As e-commerce becomes more and more of a pillar in our retail landscape, fulfillment centers are becoming more and more important.
A fulfillment center is a warehouse where goods sold by retailers are kept until they are purchased. The fulfillment center is the physical location from which the goods are shipped, and the companies that operate them are known as third-party logistics, or 3PL, providers. A common name for a fulfillment company is a "pick-and-pack" company because in a fulfillment center, employees pick items from warehouse shelves and pack them for shipping.
By providing storage space and shipping, third-party logistics providers resolve pain points retailers face, like spending time going to a warehouse to retrieve sold goods to ship and having to deal with shipping.
Fulfillment centers can cut down on shipping costs by serving geographic regions far from their clients’ headquarters and can often get goods to their buyers faster than retailers can get them there unaided. Fulfillment by Amazon, perhaps the most famous fulfillment business in the world, provides warehousing as well as all order fulfillment process steps for Amazon sellers who choose to make it part of their business plans.
Although fulfillment centers are primarily discussed in conjunction with e-commerce retailers, many also serve brick-and-mortar retailers.
This type of fulfillment provider stores goods until they are ready to send to stores, essentially serving as additional inventory storage space for their clients.
Different Types of Fulfillment Businesses
There are many different types of fulfillment businesses. Some fulfillment centers work only with large retailers, shipping high volumes of product to big-box stores every day. Others focus on smaller businesses and ship goods directly to consumers’ homes. Some big-box-focused fulfillment centers also ship products to buyers’ homes.
Not all fulfillment businesses provide shipping services. Some only provide fulfillment warehouse space. These companies are often simply referred to as warehouse companies. Many 3PL companies provide transportation and handle returns for their clients, eliminating the client’s need to handle any part of storing and distributing products.
Determine the type of fulfillment business for which you have the experience, resources and drive. You might be a great fit for smaller companies and startups, or you might have the capacity to serve huge clients, like department stores and big-box stores. Similarly, determine whether you are best equipped to bring a fairly straightforward fulfillment solution — one that provides typical warehouse storage and shipping services — or if you can successfully operate a niche fulfillment business, like one equipped to handle hazardous materials. In the latter case, you’ll need to invest in appropriate storage and safety equipment for your team.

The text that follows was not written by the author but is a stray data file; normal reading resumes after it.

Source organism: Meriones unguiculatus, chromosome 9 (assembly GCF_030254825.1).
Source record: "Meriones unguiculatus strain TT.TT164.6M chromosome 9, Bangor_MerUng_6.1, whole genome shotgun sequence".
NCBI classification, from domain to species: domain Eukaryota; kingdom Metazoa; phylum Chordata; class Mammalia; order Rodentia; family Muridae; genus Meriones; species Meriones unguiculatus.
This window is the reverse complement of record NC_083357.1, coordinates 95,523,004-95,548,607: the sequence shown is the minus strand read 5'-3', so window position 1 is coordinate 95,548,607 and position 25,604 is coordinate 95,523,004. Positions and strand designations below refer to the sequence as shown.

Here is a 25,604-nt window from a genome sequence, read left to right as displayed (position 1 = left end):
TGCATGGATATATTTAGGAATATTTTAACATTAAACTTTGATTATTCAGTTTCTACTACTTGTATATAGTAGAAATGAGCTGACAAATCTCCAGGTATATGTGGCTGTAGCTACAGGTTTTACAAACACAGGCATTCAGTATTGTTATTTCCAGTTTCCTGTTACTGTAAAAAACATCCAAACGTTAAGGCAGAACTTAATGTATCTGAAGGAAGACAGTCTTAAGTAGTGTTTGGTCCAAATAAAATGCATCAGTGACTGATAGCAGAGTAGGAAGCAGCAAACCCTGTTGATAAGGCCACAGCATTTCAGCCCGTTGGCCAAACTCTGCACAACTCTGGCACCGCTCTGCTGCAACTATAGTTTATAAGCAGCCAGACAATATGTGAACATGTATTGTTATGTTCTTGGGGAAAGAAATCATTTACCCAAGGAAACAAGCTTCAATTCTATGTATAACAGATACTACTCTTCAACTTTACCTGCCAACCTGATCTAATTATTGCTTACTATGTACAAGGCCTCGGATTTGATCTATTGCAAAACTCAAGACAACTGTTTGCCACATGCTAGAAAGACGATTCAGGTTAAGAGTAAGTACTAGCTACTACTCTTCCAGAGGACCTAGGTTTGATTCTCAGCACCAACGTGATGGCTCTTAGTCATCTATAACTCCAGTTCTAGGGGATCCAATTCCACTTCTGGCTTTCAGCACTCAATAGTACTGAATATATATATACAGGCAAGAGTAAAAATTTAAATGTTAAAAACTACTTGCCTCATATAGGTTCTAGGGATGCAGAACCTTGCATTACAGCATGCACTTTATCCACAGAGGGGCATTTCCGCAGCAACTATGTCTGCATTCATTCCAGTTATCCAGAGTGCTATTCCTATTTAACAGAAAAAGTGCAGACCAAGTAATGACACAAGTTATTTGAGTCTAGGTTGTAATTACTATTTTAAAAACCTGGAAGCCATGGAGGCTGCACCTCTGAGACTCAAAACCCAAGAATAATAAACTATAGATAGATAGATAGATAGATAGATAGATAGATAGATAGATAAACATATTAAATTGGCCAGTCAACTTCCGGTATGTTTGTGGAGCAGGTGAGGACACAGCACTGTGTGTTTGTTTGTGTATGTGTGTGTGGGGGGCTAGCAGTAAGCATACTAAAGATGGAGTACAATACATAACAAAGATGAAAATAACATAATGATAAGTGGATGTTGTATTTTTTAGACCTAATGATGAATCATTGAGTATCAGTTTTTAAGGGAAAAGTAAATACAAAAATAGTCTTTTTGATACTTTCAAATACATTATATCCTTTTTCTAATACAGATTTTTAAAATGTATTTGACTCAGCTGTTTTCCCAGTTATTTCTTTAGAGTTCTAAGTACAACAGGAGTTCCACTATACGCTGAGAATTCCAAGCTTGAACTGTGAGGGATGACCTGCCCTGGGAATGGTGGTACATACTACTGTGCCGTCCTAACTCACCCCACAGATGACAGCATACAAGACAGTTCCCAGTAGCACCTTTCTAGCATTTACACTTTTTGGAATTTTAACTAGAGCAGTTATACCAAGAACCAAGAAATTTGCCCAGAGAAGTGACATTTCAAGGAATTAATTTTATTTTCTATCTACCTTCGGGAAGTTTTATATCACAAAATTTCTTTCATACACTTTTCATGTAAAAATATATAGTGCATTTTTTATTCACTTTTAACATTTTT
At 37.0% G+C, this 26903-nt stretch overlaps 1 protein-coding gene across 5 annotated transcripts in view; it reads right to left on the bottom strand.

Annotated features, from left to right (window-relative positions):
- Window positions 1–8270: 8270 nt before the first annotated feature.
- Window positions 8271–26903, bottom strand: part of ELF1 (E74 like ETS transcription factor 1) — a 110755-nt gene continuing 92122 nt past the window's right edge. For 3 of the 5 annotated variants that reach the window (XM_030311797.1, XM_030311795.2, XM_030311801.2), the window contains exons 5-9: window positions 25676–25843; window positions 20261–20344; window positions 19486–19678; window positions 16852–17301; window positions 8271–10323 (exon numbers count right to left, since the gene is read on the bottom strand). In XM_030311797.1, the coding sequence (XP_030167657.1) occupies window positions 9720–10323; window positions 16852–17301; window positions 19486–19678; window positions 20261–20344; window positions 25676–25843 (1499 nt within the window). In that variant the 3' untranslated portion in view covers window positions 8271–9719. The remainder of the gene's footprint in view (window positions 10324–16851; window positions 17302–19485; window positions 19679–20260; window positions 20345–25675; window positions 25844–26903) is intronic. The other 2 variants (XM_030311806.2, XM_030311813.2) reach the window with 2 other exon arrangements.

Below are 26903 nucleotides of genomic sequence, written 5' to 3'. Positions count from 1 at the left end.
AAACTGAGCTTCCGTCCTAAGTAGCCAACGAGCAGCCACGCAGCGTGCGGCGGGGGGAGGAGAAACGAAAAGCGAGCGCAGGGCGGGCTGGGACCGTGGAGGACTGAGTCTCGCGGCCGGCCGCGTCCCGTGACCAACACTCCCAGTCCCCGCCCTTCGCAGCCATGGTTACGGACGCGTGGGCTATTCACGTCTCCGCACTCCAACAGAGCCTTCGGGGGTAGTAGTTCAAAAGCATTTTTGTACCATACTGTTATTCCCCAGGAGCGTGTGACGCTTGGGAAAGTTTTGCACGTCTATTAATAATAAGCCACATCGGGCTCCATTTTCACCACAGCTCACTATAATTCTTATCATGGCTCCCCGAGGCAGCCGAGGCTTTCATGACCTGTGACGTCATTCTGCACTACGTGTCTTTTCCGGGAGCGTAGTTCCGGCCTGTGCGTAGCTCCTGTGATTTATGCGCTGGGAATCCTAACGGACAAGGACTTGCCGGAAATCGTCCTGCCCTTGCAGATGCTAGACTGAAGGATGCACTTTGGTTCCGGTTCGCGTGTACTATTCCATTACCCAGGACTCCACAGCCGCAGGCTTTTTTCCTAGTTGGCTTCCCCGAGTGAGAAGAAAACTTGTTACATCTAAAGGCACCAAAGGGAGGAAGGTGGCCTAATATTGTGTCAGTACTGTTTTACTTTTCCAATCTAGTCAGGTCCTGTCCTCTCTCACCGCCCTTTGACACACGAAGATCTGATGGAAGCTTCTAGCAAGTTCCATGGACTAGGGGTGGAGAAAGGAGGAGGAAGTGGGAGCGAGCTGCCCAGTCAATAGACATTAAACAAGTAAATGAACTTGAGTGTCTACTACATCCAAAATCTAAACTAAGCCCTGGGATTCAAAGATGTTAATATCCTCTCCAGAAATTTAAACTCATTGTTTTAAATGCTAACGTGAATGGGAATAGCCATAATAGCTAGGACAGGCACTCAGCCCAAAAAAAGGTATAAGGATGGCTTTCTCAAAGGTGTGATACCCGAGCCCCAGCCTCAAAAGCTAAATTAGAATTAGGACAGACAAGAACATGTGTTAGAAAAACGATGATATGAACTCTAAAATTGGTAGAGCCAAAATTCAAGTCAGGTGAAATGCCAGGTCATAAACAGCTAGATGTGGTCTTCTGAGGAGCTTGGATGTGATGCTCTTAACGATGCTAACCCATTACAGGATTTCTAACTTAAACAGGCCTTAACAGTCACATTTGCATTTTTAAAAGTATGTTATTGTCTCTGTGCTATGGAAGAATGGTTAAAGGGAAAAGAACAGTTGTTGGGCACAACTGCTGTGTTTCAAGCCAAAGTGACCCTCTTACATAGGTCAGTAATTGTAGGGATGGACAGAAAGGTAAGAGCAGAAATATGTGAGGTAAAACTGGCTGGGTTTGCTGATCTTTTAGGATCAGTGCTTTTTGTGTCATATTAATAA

Providing Fulfillment Services for Startups
Providing fulfillment services for startups is one way to get into the logistics marketplace. Startup companies that use fulfillment services include subscription boxes, apparel retailers, meal-box delivery services and startups that offer customizable products. Although many of the same business principles that apply to providing fulfillment services for traditional businesses also apply to providing fulfillment services for startups, there are a few startup-specific concerns to keep in mind if you plan on making startup clients your niche.
One of these concerns is the amount of flexibility startups need from their vendors compared to other types of businesses. The typical goal for a startup is to have its product or service go viral and for sales to suddenly spike, so your startup client needs to know that you’re able to handle wild leaps in sales and products moved from month to month. In this vein, it can also be helpful to eschew minimum order requirements and other business practices that don’t allow flexibility for the client.
Other attractive services and options you can offer to entice startups to work with your fulfillment business include:
- Same-day delivery
- Multiple options for communicating with customer service, like chat, text and phone call
- Complete order tracking from arrival at the fulfillment center to delivery at the customer’s door
- Pay-for-what-you-use pricing for warehouse space
- Custom API integration
- Open-ended contracts
- Tiered service packages — some startups only need a basic fulfillment service, and others need more “hand holding” from your company
- Climate-controlled storage space
Creating a Business Plan
With any business, one of the most important steps of development is writing a comprehensive business plan. A business plan is a document that outlines everything about the company. It provides answers to questions that leaders and potential investors have at various points in the company’s development and growth and enables these parties to anticipate challenges and brainstorm solutions before they arise. It can help steer the business's direction as it grows and will provide a quick summary of the business for prospective new partners and buyers.
As you write your business plan, ask yourself and your team (if you have one) questions about your company, its limits and its needs. Are you planning to provide fulfillment services for startups or focus on serving established companies? Do you need time to raise startup capital, or can you start making purchases and getting ready to launch today? Subjects your business plan should cover include:
- The company’s leadership team
- How the company is incorporated
- How all the company’s startup costs will be funded
- The market the company will serve
- Information about the company’s target market, such as its demographics, how its needs are currently being served and any untapped holes in the market
- The business’s projected earnings and expenses for its first years
- Where the business will be located
- The business’s day-to-day operations
- How the business will be marketed
- The services you will provide
- The fulfillment service’s ideal customer persona
- The business’s unique selling points
- Whether the business will rent warehouse space or purchase a warehouse